They are the twelve men and women at the centre of a multimillion-dollar court case. They have been watched, assessed and manipulated by high-priced lawyers who will stop at nothing to secure a verdict. Now the jury must make a decision in the most explosive civil trial of the century – a precedent-setting lawsuit against a giant tobacco company. But this jury has a leader and it is Nicholas Easter, Juror #2. He has planned every detail and, with the help of a woman on the outside, will bend the jury and its verdict to his will. As a corporate empire hangs in the balance and as a grieving family waits, the truth about Easter is about to explode in a crossfire of greed and corruption – and justice fights for its life.

John Grisham is known for his gripping legal thrillers and that reputation is well earned with The Runaway Jury. This is the first book by Grisham I’ve read, but I have seen and really enjoyed The Pelican Brief starring Denzel Washington and Julia Roberts which was adapted from his book of the same name.

The Runaway Jury is a riveting read. Considering it is about a court case and has a lot of characters with the twelve jurors, their family and friends, the lawyers on both sides and the judge and his court staff, it never feels overwhelming or boring. There are a trio of main characters really. Easter, the juror who knows more than he lets on, Marlee, the woman on the outside who appears to be calling the shots, and Rankin Fitch, a consultant for the tobacco companies who is known for using unethical schemes to win trials. These three are the ones who drive the plot forward and the verbal sparring between Marlee and Fitch as they each try and get what they want is brilliant.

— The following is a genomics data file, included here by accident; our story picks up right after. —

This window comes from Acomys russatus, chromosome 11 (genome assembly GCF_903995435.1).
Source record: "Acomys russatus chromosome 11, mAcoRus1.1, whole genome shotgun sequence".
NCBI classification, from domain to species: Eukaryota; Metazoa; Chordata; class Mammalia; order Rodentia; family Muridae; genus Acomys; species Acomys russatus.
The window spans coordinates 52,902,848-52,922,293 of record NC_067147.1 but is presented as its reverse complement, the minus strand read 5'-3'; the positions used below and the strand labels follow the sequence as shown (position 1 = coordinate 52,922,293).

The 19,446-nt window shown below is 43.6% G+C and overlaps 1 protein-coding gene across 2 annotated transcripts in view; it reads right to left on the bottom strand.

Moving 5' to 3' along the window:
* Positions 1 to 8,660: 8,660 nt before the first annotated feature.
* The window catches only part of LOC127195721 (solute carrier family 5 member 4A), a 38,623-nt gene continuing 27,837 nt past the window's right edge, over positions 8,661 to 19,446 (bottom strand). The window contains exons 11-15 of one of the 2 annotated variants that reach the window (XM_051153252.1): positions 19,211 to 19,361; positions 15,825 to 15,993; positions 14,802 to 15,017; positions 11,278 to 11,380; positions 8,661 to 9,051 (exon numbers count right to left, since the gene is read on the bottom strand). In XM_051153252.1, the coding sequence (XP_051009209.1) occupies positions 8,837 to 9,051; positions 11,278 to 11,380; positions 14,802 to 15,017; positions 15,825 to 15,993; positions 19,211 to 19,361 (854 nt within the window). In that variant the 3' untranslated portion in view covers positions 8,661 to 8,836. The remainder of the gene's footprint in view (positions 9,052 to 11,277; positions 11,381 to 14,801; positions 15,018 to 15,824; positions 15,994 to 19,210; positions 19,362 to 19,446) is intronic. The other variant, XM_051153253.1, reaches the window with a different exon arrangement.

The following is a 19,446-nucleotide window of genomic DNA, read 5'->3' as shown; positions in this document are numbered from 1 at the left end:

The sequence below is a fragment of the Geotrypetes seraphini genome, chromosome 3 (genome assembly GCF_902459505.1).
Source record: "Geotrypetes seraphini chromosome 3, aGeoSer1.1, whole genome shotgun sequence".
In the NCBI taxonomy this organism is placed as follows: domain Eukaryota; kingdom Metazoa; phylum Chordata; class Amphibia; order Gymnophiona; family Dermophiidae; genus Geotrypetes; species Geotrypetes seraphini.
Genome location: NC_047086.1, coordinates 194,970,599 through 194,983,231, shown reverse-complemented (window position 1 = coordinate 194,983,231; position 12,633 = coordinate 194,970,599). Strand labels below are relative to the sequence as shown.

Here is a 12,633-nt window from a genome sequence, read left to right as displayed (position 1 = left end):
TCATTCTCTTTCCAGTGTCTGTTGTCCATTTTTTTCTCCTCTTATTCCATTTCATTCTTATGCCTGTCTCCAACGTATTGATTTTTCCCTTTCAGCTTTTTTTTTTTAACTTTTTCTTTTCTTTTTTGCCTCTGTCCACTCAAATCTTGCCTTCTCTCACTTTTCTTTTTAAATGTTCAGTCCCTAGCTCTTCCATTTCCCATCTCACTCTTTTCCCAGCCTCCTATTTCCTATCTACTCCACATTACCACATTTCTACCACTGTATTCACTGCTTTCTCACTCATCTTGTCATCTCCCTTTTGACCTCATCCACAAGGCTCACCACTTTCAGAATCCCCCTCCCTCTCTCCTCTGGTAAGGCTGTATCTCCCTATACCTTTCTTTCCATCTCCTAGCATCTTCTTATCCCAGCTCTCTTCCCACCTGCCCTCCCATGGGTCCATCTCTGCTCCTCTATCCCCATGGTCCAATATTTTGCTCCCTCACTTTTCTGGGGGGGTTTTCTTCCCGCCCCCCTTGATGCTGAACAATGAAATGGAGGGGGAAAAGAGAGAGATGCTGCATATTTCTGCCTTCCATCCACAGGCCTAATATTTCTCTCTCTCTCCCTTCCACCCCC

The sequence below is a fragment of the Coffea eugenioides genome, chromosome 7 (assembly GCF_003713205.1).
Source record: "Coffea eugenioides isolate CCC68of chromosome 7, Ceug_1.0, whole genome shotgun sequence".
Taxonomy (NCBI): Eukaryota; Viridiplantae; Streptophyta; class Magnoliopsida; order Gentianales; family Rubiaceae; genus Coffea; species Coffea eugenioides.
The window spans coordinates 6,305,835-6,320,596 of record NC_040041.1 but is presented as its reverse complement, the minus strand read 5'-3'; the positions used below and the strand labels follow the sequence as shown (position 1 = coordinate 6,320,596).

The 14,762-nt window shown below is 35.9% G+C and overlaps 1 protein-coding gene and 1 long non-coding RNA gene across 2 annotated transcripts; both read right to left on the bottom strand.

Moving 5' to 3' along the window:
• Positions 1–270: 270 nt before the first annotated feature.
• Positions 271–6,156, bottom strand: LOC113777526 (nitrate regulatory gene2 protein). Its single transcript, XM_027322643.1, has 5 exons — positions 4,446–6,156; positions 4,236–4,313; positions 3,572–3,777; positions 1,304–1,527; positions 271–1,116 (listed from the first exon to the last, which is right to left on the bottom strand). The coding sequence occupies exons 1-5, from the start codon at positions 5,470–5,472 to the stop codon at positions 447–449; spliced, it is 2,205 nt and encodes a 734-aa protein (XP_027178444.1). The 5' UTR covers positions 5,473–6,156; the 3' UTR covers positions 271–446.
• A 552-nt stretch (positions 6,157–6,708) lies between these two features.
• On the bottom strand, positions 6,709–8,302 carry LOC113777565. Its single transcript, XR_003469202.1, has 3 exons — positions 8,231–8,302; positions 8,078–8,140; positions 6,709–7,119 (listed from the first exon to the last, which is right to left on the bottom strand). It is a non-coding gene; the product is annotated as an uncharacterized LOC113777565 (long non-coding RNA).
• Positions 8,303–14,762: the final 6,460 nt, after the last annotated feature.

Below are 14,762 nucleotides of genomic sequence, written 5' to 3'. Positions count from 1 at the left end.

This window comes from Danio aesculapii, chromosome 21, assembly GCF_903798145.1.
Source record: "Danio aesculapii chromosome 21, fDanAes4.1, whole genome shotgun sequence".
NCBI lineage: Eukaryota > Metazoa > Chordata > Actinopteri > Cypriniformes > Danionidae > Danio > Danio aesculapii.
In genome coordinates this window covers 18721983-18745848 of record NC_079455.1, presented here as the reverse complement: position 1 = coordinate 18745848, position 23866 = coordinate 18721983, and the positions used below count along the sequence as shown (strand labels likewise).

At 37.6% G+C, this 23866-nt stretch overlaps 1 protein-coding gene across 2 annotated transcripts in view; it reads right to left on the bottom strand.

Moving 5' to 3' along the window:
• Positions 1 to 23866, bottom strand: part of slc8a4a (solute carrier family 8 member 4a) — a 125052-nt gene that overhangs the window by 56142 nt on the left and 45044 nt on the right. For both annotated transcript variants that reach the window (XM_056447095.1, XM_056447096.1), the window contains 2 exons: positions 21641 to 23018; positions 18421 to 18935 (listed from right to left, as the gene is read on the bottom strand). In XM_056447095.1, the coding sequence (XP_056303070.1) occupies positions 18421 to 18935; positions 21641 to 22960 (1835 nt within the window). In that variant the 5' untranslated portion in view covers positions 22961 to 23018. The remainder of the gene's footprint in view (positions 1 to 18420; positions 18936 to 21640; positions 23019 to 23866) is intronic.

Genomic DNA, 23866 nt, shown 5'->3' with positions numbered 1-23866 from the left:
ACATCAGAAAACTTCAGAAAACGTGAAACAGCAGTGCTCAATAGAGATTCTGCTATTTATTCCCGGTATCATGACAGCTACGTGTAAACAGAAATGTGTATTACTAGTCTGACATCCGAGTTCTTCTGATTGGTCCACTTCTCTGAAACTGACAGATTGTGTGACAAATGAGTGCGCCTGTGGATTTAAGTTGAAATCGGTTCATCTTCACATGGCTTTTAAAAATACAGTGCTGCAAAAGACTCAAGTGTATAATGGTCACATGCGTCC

The other jurors are featured to varying degrees and each have their own side plots as people with connections to the lawyers put pressure on them through their families to vote a certain way. These characters are juggled very well and while some of them you only spend a few pages with at a time, they all tend to have strong personalities and are easy to distinguish from each other.

Fitch is the kind of character you love to hate, while Marlee is smart, strong and resourceful. There are so many twists and turns as Easter, Marlee and Fitch try to manipulate one another and everyone around them, but nothing feels unearned or having a twist just for the sake of it. Considering how much legal jargon there is in The Runaway Jury there’s some surprisingly funny moments in it. A lot of that comes from how events are described in a very to the point manner, so the writing almost feels like it has a sardonic sense of humour.

It is funny reading The Runaway Jury over twenty years since it was first published because in some ways it is so incredibly 90s – especially in how it talks about smoking. A lot of the people giving evidence in the case are doctors. The ones on the plaintiff’s side describe in great detail how smoking is bad, causes diseases including cancer, and nicotine is addictive, while the doctors and researchers on the defences side dispute those claims, saving there’s not enough evidence for all that. It’s fascinating that something that is a fact now, smoking can and does kill, was something that was so heavily debated twenty years ago.

The Runaway Jury is a compelling courtroom drama that has humour and suspense in it too. The way all of the characters and plot threads are deftly handled is to be admired and it’ll keep you guessing characters motivations and the outcome of the trial to the end. 5/5.